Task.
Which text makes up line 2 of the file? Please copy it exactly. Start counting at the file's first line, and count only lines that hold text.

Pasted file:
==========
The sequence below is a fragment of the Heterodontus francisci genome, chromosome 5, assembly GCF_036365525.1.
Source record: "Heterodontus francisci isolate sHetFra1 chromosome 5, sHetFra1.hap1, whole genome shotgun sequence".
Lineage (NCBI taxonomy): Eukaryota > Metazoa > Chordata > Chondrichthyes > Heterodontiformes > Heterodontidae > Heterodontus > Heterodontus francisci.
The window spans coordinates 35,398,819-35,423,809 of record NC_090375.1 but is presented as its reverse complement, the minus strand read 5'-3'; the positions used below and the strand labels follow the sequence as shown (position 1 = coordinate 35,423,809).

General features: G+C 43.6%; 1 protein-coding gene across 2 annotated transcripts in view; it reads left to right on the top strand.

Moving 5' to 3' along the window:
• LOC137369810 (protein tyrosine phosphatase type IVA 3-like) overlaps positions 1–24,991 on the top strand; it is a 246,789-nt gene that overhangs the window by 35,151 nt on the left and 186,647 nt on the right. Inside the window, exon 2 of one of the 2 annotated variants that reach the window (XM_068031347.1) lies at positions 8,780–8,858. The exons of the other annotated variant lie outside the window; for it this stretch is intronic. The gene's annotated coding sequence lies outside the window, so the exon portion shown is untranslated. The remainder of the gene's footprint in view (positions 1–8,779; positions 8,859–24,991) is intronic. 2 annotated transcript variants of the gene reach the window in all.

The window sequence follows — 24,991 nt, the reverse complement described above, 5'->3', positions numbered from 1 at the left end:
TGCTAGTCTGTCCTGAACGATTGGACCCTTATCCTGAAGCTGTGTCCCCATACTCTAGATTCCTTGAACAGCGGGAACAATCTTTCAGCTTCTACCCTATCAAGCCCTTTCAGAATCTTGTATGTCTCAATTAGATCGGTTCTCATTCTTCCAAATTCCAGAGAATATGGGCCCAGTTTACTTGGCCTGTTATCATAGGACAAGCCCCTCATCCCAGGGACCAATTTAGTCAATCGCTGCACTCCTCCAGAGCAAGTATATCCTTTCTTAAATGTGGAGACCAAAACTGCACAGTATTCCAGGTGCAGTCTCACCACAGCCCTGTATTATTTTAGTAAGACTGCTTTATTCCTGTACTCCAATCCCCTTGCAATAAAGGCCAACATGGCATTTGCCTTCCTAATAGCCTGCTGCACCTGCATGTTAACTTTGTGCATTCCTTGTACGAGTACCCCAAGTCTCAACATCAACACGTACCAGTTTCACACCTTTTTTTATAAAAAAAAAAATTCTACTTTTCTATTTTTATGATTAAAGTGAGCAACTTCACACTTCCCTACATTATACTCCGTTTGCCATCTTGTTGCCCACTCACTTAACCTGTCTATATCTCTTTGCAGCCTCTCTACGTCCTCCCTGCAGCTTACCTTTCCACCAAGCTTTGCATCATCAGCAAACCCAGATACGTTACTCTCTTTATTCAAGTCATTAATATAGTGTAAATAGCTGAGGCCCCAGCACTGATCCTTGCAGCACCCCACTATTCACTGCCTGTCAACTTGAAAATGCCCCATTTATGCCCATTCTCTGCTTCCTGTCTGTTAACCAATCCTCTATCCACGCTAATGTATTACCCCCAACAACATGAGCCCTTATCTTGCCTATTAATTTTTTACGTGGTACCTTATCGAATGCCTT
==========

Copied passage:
Source record: "Heterodontus francisci isolate sHetFra1 chromosome 5, sHetFra1.hap1, whole genome shotgun sequence".